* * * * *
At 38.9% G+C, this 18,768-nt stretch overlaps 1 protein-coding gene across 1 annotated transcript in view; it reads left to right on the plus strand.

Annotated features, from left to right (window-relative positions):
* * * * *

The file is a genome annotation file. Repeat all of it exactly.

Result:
At 38.9% G+C, this 18,768-nt stretch overlaps 1 protein-coding gene across 1 annotated transcript in view; it reads left to right on the plus strand.

Annotated features, from left to right (window-relative positions):